Velo-Cardio-Facial Syndrome, volume1 is a comprehensive text describing the full range of clinical findings associated with VCFS. The text is accompanied by a DVD that contains 19 videos that compliment the text and more than 110 figures, many in color, including growth charts specific to VCFS. Chapter 1 details the history of VCFS, its delineation, and the current interest in this important syndrome. Chapter 2 details the phenotypic spectrum of VCFS, detailing 190 clinical features of the syndrome with 72 figures associated with the written descriptions. Chapter 3 discusses the genetics of VCFS in straightforward and simple language that is suitable for all readers. Included in Chapter 3 is a description of how the deletion occurs and why it can account for the expansive clinical spectrum. Chapter 4 is a guide for the clinical management of VCFS including triage systems that are specific to the natural history of the syndrome. Chapter 5 provides an important discussion of growth, weight gain, and feeding in VCFS and includes the first growth chart specific to the syndrome. Feeding techniques are discussed, as are the reasons for feeding difficulties in VCFS. The aim of this chapter is to avoid stress and medical dependency that can be better understood based on the growth curves provided.

VOLUME2.jpgVelo-cardio-facial Syndrome volume 2: Treatment of Communication Disorders by Karen J. Golding-Kushner and Robert J. Shprintzen (Plural Publishing, 2011)
Volume II of this set opens with information of aspects of speech and language and the difficulties most often associated with VCFS. Authors also consider how these difficulties interact with each other. Chapter two describes the aspects of articulation and resonance, how they are best evaluated, and on surgical management. In Chapter three, general principles are outlined on how to make articulation therapy successful for children with cleft palate, VCFS, or both, many of which apply to language therapy and other behaviors, as well. The last chapter offers insights into prevention of the abnormal articulation patterns that tend to develop and how to guide children through stages of language development.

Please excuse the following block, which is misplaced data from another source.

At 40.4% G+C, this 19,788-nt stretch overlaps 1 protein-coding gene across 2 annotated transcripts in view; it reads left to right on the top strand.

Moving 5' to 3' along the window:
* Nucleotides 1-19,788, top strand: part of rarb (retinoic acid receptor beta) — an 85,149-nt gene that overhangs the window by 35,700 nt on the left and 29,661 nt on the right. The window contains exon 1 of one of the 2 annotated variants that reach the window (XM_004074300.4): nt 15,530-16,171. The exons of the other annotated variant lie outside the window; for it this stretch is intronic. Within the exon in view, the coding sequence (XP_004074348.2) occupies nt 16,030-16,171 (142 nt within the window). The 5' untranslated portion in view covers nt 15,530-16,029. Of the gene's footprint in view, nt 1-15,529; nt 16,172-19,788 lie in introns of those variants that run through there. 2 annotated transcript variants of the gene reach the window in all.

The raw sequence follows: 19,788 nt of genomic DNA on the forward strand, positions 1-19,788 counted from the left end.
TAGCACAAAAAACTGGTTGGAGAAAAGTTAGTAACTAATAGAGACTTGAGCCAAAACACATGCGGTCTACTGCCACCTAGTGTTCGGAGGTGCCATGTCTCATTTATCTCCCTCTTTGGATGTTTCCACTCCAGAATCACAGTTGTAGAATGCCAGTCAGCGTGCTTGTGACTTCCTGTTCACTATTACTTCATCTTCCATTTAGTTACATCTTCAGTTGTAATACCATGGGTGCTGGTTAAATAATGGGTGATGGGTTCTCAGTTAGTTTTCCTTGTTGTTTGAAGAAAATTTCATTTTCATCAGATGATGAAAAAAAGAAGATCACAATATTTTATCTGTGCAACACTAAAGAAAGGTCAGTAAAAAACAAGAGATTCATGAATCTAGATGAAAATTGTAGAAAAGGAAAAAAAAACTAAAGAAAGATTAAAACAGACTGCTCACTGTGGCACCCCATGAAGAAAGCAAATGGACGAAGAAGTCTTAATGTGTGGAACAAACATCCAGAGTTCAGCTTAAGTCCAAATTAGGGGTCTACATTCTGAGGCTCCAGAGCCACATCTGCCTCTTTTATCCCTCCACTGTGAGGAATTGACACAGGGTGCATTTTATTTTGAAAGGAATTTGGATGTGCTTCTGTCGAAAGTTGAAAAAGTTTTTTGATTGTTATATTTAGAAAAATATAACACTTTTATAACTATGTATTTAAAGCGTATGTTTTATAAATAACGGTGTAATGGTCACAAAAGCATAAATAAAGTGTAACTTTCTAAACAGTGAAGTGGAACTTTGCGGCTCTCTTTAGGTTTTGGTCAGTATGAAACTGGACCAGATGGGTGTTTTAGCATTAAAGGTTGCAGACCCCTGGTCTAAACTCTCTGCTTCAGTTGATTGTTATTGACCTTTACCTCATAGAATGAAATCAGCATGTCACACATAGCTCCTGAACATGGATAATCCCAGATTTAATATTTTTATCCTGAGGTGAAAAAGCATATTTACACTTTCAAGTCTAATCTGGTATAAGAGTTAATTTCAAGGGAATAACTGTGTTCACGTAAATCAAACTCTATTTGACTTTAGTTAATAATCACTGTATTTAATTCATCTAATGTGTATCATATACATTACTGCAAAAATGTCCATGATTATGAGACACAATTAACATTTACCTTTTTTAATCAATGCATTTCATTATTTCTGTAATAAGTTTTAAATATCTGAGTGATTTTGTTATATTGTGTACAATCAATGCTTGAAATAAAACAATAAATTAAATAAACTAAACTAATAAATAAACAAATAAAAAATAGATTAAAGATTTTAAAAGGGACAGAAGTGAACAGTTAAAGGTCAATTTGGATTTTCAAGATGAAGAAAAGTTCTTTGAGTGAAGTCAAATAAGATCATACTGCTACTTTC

THERAPY_TECHNIQUES.jpgTherapy Techniques for Cleft Palate Speech and Related Disorders, A book focusing on the treatment of speech disorders associated with VCFS is available from Amazon and other sources.  Authored by Karen J. Golding-Kushner, Ph.D., the volume book is the outcome of a meeting by a consensus panel of the leading experts in treating these disorders. That meeting was supported in part by a grant from the Educational Foundation in response to the recognized need for a book that detailed speech therapy approaches in children with VCFS. There is one entire chapter devoted specifically to VCFS and similar genetic disorders. Available from Amazon for approximately $65.00.

SherryFrontcover2011.jpg  MISSING GENETIC PIECES: Strategies for Living with VCFS, The Chromosome 22q11  
written by Ms. Sherry Gomez of Arizona: A comprehensive HANDBOOK for
 Parents, Professionals and Anyone wanting to know about Chromosome 22 Deletion
 (22q11) and its dynamics. Note: A portion of the proceeds from this book is being donated
 to the VCFS Educational Foundation, Inc.

DONNA.jpgPractical Handbook for Educating Children with Velo-Cardio-Facial Syndrome and Other Developmental Disabilities by Donna Landsman, the person who has lectured more about education and VCFS than any other person in the world.  Available on advance order from Amazon.com for $55.00.

41uzxS5aYAL._BO2204203200_PIsitb-sticker-arrow-clickTopRight35-76_AA300_SH20_OU01_.jpgVelo-cardio-facial Syndrome: A Model for Understanding Microdeletion Disorders, Edited by Kieran C. Murphy Education and Research Centre, Royal College of Surgeons of Ireland, Peter J. Scambler Institute of Child Health, University College London.

DIFFERENT_LIFE.jpgA Different Life: Growing Up Learning Disabled and Other Adventures by Quinn Bradlee
Born With a Hole in His Heart, Quinn Bradlee suffered from a battery of illnesses-seizures, migraines, fevers-from an early age. But it wasn't until he was fourteen that Bradlee was correctly diagnosed with Velo-Cardio-Facial Syndrome (VCFS), a wide-spread, little-understood disorder that causes a range of physical ailments and learning disabilities.